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In an interview with The Wall Street Journal, the 45 President of the USA said that he had spoken to Apple CEO Tim Cook, who committed to building "three big plants, lovely plants".

Apple CEO Tim Cook called Trump to share that the iPhone-maker would do more manufacturing domestically, Trump told the Journal.

"He's promised me three big plants - big, big, big", said the president.

This time, months after many sounded off about the White House's travel ban from six predominantly Muslim countries, a number of leading tech CEOs had their say on Mr Trump's tweets this morning, which said that the U.S. military "will not accept or allow" transgender individuals to serve "in any capacity".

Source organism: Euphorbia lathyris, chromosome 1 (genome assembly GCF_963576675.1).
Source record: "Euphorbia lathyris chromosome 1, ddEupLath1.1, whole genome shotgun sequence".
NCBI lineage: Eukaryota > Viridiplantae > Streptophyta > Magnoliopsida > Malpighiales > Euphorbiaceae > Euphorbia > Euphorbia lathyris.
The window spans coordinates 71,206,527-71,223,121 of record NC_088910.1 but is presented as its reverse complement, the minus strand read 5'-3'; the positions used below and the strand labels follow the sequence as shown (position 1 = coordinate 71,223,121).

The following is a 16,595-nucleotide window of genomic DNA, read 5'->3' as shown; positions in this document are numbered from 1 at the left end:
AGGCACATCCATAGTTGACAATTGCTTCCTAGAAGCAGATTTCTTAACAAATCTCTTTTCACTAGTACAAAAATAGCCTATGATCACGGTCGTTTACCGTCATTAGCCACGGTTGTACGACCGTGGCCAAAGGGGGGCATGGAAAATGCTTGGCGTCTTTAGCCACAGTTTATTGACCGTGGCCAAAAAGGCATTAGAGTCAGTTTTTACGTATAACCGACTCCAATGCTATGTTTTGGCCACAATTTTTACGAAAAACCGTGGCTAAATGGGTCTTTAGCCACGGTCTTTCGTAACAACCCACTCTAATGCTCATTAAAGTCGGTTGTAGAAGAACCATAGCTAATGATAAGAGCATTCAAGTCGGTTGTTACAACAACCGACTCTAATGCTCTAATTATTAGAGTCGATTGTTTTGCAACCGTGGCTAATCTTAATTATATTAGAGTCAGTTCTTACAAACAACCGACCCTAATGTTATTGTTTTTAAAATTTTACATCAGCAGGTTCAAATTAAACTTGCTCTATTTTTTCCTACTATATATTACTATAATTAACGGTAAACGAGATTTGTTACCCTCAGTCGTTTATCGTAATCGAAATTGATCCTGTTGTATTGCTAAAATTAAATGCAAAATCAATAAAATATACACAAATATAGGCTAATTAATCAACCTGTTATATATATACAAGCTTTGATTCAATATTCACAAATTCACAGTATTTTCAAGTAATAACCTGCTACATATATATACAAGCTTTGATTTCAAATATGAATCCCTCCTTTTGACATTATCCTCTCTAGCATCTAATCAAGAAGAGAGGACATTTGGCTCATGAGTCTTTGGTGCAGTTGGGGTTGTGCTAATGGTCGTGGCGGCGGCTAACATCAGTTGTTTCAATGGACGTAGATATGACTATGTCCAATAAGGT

If Trump's statement is correct, that'd be a big investment on Apple's behalf and a significant change of pace.

Moving iPhone manufacturing to the USA would also likely push up costs which can not be in Apple's interests. Apple was one of the companies that came under fire from Trump, because it makes most of its products in China.

Foxconn chairman Terry Gou plans to join Trump, Ryan, Wisconsin Gov. Scott Walker, and Vice President Mike Pence at the White House to make the announcement about the Kenosha, Wisconsin, plant. This way, Apple aims to support the company's manufacturing efforts.

Cook explained this issue himself in a "60 Minutes" interview in 2015: "China put an enormous focus on manufacturing".

As Bloomberg points out, Apple doesn't build or manage factories; instead, it operates an intricate Asian network of production.

The development can be seen as a major victory for Trump's much publicized pro-American business policies where he envisaged domestic companies set up manufacturing in the country to help revive the economy. Recently, Apple invested $200 million in Corning, iPhone cover glass supplier.

Cook is said to have asked its main Asian assemblers Foxconn, Pegatron and Wistron to look at putting plants in the USA.